10. Correct positively. This is one area where you can take a hint from a toddler learning to speak. If the toddler holds up a shoe and says “Du!” you know what they are saying and reply, “Yes, that is a shoe.” That is a positive correction. When the student uses an incorrect word or form of the word, find a way to reply with the correct usage. The student will pick up on it and be more willing to keep trying because they are not feeling negative about making a mistake.

11. Use repetition. The more a student hears something and the more forms are used to relay that information, the quicker the material will be absorbed. You don’t have to make repetition boring. Try to:

  • A. Play review games. Once a week, make up a trivia game or other review game that covers the week’s material.
  • B. Spend the last 10-15 minutes reviewing each day.
  • C. Spend the first 10-15 minutes each day reviewing the material from the day before.

12. Give instructions in steps. If something requires several steps, try giving the student one step at a time and allowing them to finish that step before giving the next one. This will help keep the child from feeling overwhelmed with trying to comprehend and remember at the same time.

13. Have students explain things to each other. This helps you see how much of your instructions were understood and it allows you the chance to make any clarifications if necessary.

14. Be culturally sensitive. Every culture has unwritten rules that can cause issues if not understood by the teacher. Being culturally sensitive goes beyond ordering a pizza without pepperoni for a Muslim student. For the ESL students in your classroom, take time to learn these unwritten rules as they may apply to your interaction with the student. For example:

  • Some cultures find eye contact with authority figures taboo. The student may not feel comfortable looking you in the eye when you speak. This does not indicate a lack of attention.
  • Some cultures find punctuality unnecessary. You will see this in both the student and parents. Try to explain to the student how and why being on time is important for your classroom and be patient until being on time becomes a habit.
  • In some countries, questioning an authority figure can have bad consequences. Your student may not understand that you can’t know when there is a problem if they don’t speak up and ask questions. Encourage questions.
  • In some places, there is a collective mindset. This translates into two major issues if not recognized. First, the student may have learned that the needs of the group outweigh the needs of the one. This student may feel that asking questions causes undue stress on the rest of the students, so they won’t ask. They also may not have had the chance to work independently. You will need to work up to this gradually over time.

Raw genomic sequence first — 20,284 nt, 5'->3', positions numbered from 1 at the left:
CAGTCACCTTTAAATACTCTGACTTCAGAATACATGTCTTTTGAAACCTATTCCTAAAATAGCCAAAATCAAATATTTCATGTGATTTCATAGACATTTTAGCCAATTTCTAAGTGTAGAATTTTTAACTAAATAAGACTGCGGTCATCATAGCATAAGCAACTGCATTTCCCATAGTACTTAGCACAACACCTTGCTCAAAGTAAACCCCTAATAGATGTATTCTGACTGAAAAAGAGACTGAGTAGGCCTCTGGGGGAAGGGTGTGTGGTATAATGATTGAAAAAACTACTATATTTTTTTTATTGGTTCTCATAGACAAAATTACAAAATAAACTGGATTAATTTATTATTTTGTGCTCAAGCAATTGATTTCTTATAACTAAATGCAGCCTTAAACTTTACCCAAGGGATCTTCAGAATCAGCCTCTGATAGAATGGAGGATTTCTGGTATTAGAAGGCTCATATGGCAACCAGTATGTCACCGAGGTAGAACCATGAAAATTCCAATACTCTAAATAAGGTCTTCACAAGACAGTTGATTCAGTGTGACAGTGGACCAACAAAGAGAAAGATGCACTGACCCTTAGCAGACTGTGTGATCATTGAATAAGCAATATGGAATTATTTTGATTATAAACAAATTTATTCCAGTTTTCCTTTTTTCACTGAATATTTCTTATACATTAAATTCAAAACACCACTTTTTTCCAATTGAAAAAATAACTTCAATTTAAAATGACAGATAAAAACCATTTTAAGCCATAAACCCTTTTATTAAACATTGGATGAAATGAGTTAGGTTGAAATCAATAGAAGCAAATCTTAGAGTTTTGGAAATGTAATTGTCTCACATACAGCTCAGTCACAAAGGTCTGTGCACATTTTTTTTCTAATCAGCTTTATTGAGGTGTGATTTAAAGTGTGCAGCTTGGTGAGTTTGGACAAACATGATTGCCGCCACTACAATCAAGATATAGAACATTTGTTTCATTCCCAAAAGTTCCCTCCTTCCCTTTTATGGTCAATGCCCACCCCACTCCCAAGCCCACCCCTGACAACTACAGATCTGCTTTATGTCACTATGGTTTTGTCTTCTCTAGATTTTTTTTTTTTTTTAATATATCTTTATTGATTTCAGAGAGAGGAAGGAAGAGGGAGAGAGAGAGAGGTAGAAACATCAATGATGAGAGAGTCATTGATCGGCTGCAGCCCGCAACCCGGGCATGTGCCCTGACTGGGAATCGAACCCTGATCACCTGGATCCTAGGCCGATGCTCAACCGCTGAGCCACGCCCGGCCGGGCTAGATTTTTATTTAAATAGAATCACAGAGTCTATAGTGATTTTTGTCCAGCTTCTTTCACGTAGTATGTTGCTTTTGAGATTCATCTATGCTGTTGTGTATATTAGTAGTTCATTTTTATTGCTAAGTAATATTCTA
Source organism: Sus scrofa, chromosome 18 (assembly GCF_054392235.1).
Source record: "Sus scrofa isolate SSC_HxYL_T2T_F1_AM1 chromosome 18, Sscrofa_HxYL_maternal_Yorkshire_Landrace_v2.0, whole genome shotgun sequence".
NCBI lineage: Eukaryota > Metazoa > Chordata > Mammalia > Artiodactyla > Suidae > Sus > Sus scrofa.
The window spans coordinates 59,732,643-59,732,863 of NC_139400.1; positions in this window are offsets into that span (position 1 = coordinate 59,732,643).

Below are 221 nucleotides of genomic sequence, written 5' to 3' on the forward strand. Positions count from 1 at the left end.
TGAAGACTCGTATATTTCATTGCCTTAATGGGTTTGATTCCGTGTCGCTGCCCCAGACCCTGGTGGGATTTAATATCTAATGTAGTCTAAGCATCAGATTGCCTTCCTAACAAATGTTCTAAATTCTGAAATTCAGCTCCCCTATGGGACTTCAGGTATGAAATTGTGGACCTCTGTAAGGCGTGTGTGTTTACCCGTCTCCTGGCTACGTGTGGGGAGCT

• Some cultures rely on subtle hints for expressing wants and needs, while others don’t mince words and will ask directly. Learning about how the child’s culture expresses itself will help eliminate your feeling the child is rude for bluntness and will help you recognize the needs of the more subtle child.

15. Allow some use of the child’s native language. By allowing the student a chance to perhaps speak with others who share his native language or write in a journal in his native language, you help alleviate some of the stress that comes from being totally bombarded with a strange new language and lifestyle. By alleviating some of this stress, it allows the child more energy to concentrate on the English subjects when necessary. It also gives the child a chance to explain things that may not readily translate into English.

Evaluating Progress

Typical achievement tests can’t give you a true picture of the child’s mastery of subjects until they are fluent in the language. You will be able to see the progress made in learning the language easily, but what can you do to help a struggling or gifted ESL student get the proper education they deserve?

Struggling students may:

  • Act out when certain subjects are presented.
  • Become easily frustrated.
  • Not picking up the language as quickly as all his peers.
  • Miss class often.
  • Not make an effort to “fit” in or participate in group activities.

Gifted students may:

  • Acquire language quickly
  • Be able to negotiate between cultures.
  • Have advanced translation skills.
  • Display leadership qualities.
  • Read beyond grade level in the native language.
  • Problem-solve in creative, nonconforming ways.

It is important to be able to catch both of these students as early as possible so that they have the greatest opportunity for success. Initial placement may have to be adjusted one or more times as English language proficiency increases.

Final Thoughts

As more and more students enter classrooms from different cultures, both teachers and students have the opportunity to begin operating on a higher level in a world that is quickly becoming borderless regarding language and culture.

Giving your ESL students the best chance for success also gives your native English-speaking students a chance at growth and understanding that will put them further ahead in the world than students who don’t have this opportunity.